When a city’s crime rates goes up, it doesn’t increase equally across all parts of town.
In policing, the term for this phenomenon is a “hot spot,” a specific area that has seen a recent rash of crime, usually violent offenses.
In Bridgeton, an urban outpost of 25,000 residents surrounded by verdant South Jersey farmland, gun crime is up and hot spots appear and disappear quickly.
Local officials say fighting the problem has been like playing a game of whack-a-mole. They would send police resources to stamp out crime in one “hot spot” just as another would pop up across town. “Bad guys move,” said Mayor Albert Kelly.
On Tuesday, Bridgeton government and law enforcement officials literally rolled out their solution to the problem: a technologically-outfitted box truck that will function as a police substation on wheels.
Inside the truck are two computers officers can use to file reports or access the department’s records management system. The mobile unit is also outfitted with a police radio, a corkboard and two dry-erase boards, and a television screen showing the live feeds of four cameras mounted on the truck’s exterior. Outside, it has high-intensity spot and flood lights.
Sgt. Jason Hovermann said parking the truck in a certain neighborhood is like erecting a mini-precinct there, which officers can use as a temporary base of operations.
“It allows us to stay in that area, come back to [the truck], be able to do any type of reports we need to do,” Hovermann said. “Coming all the way back to the police station removes the officer completely out of his area.”
Although Bridgeton had at least one substation as recently as the early 2000s, now it only has one main police station located at the southern end of town.
Bridgeton is not the first city to deploy a mobile police substation, but officials said it was the most tactically sensible and cost-effective way to deal with rising crime rates.
From January through August, major crime was down across New Jersey compared to the same period last year, according to state data. The reverse was true in Bridgeton, which saw an uptick in major crimes, specifically shootings and armed robberies. The city has had four murders this year.
“There’s been a lot of instances here where I’ve been woken up at night by a: Bang bang. Bang bang bang. There’s gunshots all over,” said Bob Koenige, a 35-year resident who lives just a few blocks from the main police station. “We’re living in a high-crime-rate area here. And it’s not a very good place to live anymore.”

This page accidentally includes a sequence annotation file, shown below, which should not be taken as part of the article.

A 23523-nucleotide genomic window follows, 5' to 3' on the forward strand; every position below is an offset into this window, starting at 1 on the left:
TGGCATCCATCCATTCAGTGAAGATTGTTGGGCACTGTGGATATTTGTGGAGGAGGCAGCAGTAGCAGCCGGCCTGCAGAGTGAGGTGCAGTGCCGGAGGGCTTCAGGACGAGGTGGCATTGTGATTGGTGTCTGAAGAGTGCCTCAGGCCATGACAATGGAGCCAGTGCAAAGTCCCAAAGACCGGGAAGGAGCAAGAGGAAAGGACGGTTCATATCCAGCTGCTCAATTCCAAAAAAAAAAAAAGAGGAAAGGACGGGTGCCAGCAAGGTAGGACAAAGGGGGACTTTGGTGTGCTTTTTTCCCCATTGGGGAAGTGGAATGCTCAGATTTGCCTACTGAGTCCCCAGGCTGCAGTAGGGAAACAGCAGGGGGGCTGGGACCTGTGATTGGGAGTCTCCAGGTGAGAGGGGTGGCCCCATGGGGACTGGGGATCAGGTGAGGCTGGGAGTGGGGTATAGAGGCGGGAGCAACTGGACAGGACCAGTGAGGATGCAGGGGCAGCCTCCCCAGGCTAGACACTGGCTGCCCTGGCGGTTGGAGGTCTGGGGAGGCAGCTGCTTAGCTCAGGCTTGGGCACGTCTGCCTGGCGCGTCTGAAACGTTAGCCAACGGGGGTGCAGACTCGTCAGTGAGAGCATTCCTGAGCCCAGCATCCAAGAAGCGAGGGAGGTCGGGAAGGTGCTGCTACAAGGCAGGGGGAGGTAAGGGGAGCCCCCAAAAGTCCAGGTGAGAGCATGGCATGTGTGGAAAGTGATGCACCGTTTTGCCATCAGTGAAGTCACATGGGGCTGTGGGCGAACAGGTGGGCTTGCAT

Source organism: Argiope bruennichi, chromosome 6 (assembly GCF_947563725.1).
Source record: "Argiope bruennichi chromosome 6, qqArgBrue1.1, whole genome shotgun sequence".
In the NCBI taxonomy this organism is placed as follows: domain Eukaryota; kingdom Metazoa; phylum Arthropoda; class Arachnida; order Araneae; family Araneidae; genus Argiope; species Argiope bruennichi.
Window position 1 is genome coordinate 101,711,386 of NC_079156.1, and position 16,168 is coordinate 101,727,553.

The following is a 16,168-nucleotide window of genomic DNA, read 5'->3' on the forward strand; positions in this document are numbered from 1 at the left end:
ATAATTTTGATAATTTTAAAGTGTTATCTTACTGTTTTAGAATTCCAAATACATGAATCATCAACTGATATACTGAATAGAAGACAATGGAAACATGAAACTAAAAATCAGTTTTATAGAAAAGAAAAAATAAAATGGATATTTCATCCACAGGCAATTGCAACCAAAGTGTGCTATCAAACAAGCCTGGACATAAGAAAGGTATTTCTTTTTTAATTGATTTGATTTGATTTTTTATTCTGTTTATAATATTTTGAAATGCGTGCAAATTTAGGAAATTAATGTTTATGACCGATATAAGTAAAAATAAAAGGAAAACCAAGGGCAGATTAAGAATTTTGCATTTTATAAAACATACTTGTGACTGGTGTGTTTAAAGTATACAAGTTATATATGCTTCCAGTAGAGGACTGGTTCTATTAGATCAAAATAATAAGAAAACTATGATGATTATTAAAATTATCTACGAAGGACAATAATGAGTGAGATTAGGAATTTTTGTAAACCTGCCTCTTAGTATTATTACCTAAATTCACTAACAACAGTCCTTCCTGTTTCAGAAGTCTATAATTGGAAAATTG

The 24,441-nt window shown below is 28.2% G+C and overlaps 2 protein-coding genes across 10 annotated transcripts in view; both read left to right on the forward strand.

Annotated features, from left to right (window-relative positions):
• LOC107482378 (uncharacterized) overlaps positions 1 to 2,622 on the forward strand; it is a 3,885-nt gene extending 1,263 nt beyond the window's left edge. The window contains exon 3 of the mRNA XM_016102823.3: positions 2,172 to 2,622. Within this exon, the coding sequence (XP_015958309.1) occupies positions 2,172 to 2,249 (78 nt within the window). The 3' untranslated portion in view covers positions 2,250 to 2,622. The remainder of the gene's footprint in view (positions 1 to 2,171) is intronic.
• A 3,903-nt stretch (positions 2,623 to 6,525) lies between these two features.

Money is tight in Bridgeton, too. A third of residents live below the poverty line. The police department, a 67-officer force with limited resources, hopes the mobile unit will act as a crime-fighting tool without forcing the city to fork over the money to build a brick-and-mortar substation — which would be especially useless if no “hot spots” existed nearby.
The mobile substation, a hand-me-down from the city’s fire department that cost less than $3,000 to retrofit, has a secondary purpose. Officials said they want the truck to become a nexus for community engagement with the police department, a throwback to the precinct-house model used less often by modern law enforcement agencies with slimmer budgets.
“It localized policing,” said Bill McKnight, a Stockton University professor and a former captain in the Atlantic City police department, which at one point had precinct houses or substations across the city. “Citizens got to know the police officers. There was a local place that they could go to if they had a question or a complaint.”
In fact, for all its tactical gadgetry, the Bridgeton mobile police substation has the feel of a municipal office, with faux-leather chairs and wall-to-wall carpeting. Police Chief Michael Gaimari hopes to outfit the truck with informational material for residents and, once the weather gets warmer, use the mobile substation to further the city’s community policing efforts.
“We can go into a neighborhood, go down to one of the housing complexes, throw open the back, and talk to some of the residents there,” he said.
Gaimari even wants to put a doorbell on the truck for residents hoping to chat with the cops inside.
“It gives the community a chance to interact with the officers in a positive way instead of only interacting with them when we’re on a call and it’s a bad situation.”